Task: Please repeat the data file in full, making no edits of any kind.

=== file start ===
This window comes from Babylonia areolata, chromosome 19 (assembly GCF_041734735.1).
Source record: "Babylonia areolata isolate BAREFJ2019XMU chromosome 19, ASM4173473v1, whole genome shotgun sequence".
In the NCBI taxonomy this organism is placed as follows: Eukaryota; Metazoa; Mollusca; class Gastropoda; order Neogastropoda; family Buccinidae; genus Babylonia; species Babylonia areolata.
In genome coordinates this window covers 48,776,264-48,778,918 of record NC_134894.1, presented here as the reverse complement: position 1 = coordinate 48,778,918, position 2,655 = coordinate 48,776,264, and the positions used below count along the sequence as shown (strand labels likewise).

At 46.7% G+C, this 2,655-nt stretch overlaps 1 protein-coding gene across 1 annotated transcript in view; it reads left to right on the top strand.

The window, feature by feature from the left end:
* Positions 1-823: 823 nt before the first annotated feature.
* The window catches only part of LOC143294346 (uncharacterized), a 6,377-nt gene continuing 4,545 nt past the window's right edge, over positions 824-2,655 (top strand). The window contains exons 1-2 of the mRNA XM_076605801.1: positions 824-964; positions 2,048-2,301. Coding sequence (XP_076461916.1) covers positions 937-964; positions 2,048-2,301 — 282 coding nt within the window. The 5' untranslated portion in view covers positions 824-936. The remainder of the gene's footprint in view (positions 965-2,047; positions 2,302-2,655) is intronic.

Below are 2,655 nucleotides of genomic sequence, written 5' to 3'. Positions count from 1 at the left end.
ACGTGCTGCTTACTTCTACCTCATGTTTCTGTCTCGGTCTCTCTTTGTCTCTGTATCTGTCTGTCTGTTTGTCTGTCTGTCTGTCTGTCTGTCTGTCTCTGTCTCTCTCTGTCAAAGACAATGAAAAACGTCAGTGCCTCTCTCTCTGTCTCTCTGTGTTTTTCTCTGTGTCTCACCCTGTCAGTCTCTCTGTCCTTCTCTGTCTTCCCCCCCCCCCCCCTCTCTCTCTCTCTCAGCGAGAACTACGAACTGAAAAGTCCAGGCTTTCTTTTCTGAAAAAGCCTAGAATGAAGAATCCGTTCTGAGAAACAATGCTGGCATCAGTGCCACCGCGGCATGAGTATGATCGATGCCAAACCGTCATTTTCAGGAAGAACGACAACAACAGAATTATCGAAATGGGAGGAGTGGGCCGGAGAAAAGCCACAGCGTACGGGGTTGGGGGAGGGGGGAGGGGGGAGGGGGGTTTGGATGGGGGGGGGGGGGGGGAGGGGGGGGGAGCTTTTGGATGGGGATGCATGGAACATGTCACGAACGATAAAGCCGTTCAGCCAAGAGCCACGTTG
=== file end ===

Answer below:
This window comes from Babylonia areolata, chromosome 19 (assembly GCF_041734735.1).
Source record: "Babylonia areolata isolate BAREFJ2019XMU chromosome 19, ASM4173473v1, whole genome shotgun sequence".
In the NCBI taxonomy this organism is placed as follows: Eukaryota; Metazoa; Mollusca; class Gastropoda; order Neogastropoda; family Buccinidae; genus Babylonia; species Babylonia areolata.
In genome coordinates this window covers 48,776,264-48,778,918 of record NC_134894.1, presented here as the reverse complement: position 1 = coordinate 48,778,918, position 2,655 = coordinate 48,776,264, and the positions used below count along the sequence as shown (strand labels likewise).

At 46.7% G+C, this 2,655-nt stretch overlaps 1 protein-coding gene across 1 annotated transcript in view; it reads left to right on the top strand.

The window, feature by feature from the left end:
* Positions 1-823: 823 nt before the first annotated feature.
* The window catches only part of LOC143294346 (uncharacterized), a 6,377-nt gene continuing 4,545 nt past the window's right edge, over positions 824-2,655 (top strand). The window contains exons 1-2 of the mRNA XM_076605801.1: positions 824-964; positions 2,048-2,301. Coding sequence (XP_076461916.1) covers positions 937-964; positions 2,048-2,301 — 282 coding nt within the window. The 5' untranslated portion in view covers positions 824-936. The remainder of the gene's footprint in view (positions 965-2,047; positions 2,302-2,655) is intronic.

Below are 2,655 nucleotides of genomic sequence, written 5' to 3'. Positions count from 1 at the left end.
ACGTGCTGCTTACTTCTACCTCATGTTTCTGTCTCGGTCTCTCTTTGTCTCTGTATCTGTCTGTCTGTTTGTCTGTCTGTCTGTCTGTCTGTCTGTCTCTGTCTCTCTCTGTCAAAGACAATGAAAAACGTCAGTGCCTCTCTCTCTGTCTCTCTGTGTTTTTCTCTGTGTCTCACCCTGTCAGTCTCTCTGTCCTTCTCTGTCTTCCCCCCCCCCCCCCTCTCTCTCTCTCTCAGCGAGAACTACGAACTGAAAAGTCCAGGCTTTCTTTTCTGAAAAAGCCTAGAATGAAGAATCCGTTCTGAGAAACAATGCTGGCATCAGTGCCACCGCGGCATGAGTATGATCGATGCCAAACCGTCATTTTCAGGAAGAACGACAACAACAGAATTATCGAAATGGGAGGAGTGGGCCGGAGAAAAGCCACAGCGTACGGGGTTGGGGGAGGGGGGAGGGGGGAGGGGGGTTTGGATGGGGGGGGGGGGGGGGAGGGGGGGGGAGCTTTTGGATGGGGATGCATGGAACATGTCACGAACGATAAAGCCGTTCAGCCAAGAGCCACGTTG